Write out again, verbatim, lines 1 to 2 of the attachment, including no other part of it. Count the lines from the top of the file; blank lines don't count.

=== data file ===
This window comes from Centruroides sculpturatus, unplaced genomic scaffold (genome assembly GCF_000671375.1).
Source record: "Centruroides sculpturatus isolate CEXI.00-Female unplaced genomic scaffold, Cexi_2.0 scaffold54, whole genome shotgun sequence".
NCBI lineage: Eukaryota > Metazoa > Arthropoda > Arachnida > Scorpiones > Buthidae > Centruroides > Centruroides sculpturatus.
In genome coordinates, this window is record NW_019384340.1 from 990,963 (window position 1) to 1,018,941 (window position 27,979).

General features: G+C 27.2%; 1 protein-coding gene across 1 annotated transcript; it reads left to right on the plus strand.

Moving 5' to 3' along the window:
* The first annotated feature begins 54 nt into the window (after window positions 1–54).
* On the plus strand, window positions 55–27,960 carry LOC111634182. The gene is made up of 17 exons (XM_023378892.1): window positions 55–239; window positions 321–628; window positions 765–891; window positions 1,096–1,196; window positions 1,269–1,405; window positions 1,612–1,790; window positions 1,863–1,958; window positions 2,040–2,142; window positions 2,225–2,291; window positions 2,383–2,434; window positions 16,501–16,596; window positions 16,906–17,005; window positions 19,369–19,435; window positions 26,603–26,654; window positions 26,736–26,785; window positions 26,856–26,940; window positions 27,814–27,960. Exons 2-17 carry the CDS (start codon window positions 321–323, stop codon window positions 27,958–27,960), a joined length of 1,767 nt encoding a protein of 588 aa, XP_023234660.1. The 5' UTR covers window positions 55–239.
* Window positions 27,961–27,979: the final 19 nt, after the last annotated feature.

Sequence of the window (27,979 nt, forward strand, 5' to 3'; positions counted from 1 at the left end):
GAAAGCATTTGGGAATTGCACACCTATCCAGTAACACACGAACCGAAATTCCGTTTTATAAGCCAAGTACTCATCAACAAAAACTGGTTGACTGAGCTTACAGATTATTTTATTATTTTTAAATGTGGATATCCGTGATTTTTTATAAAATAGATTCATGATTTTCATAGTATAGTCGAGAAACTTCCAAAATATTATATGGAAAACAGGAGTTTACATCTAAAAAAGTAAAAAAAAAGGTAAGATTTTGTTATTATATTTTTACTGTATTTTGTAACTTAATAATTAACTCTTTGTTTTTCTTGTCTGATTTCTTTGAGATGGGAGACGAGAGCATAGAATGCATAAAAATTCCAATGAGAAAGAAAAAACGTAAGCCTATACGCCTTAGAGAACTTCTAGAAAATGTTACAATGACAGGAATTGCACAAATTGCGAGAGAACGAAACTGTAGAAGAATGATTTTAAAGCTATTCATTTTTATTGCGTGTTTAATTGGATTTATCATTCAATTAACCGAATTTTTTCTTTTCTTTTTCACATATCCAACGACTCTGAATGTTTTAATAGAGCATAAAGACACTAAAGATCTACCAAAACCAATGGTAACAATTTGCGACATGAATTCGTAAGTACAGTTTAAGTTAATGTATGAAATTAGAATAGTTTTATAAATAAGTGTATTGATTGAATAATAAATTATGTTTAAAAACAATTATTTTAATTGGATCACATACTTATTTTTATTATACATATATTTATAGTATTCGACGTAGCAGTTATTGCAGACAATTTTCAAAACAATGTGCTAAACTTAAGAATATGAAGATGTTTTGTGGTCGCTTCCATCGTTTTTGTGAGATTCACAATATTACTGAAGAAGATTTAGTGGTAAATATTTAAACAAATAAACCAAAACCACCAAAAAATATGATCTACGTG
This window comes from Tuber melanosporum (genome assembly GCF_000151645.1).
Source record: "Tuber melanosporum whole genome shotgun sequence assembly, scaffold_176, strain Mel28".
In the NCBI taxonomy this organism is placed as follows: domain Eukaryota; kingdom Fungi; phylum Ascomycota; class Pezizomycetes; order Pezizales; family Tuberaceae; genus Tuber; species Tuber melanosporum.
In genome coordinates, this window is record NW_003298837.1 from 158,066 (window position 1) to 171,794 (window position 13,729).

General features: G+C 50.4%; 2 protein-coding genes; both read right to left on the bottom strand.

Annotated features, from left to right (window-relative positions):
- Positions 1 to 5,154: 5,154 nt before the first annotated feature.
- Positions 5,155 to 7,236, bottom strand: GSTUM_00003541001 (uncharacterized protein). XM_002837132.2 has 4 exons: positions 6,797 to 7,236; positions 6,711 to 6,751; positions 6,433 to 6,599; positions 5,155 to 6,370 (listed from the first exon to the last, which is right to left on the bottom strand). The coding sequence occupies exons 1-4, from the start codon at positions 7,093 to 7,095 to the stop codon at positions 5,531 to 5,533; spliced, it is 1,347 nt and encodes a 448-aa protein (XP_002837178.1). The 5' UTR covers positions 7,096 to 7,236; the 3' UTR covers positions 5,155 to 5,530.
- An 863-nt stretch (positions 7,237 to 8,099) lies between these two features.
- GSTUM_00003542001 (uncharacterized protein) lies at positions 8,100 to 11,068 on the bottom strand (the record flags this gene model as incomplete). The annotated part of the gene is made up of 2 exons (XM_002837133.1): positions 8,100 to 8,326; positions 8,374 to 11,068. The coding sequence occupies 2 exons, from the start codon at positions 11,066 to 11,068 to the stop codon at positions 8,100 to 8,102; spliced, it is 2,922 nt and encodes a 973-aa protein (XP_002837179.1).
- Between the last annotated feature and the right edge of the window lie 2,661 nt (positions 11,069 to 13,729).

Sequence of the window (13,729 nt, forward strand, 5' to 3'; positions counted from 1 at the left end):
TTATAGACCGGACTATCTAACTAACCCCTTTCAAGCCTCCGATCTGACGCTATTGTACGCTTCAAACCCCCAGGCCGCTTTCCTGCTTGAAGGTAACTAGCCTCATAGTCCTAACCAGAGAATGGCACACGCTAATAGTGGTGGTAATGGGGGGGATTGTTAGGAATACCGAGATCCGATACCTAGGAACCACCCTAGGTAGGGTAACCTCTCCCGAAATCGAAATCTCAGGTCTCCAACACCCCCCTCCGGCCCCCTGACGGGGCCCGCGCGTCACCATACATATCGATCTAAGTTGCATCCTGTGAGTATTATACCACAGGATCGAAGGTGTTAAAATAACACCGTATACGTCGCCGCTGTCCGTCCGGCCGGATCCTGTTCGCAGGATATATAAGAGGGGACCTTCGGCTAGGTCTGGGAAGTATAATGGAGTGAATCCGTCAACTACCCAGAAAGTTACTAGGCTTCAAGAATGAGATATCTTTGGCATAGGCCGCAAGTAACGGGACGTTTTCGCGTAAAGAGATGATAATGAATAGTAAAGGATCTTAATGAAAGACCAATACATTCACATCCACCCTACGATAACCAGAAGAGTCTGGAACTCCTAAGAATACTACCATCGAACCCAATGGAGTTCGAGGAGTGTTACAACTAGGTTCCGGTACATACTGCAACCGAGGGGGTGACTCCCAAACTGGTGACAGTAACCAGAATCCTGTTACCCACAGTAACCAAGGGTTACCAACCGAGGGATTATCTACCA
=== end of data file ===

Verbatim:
This window comes from Centruroides sculpturatus, unplaced genomic scaffold (genome assembly GCF_000671375.1).
Source record: "Centruroides sculpturatus isolate CEXI.00-Female unplaced genomic scaffold, Cexi_2.0 scaffold54, whole genome shotgun sequence".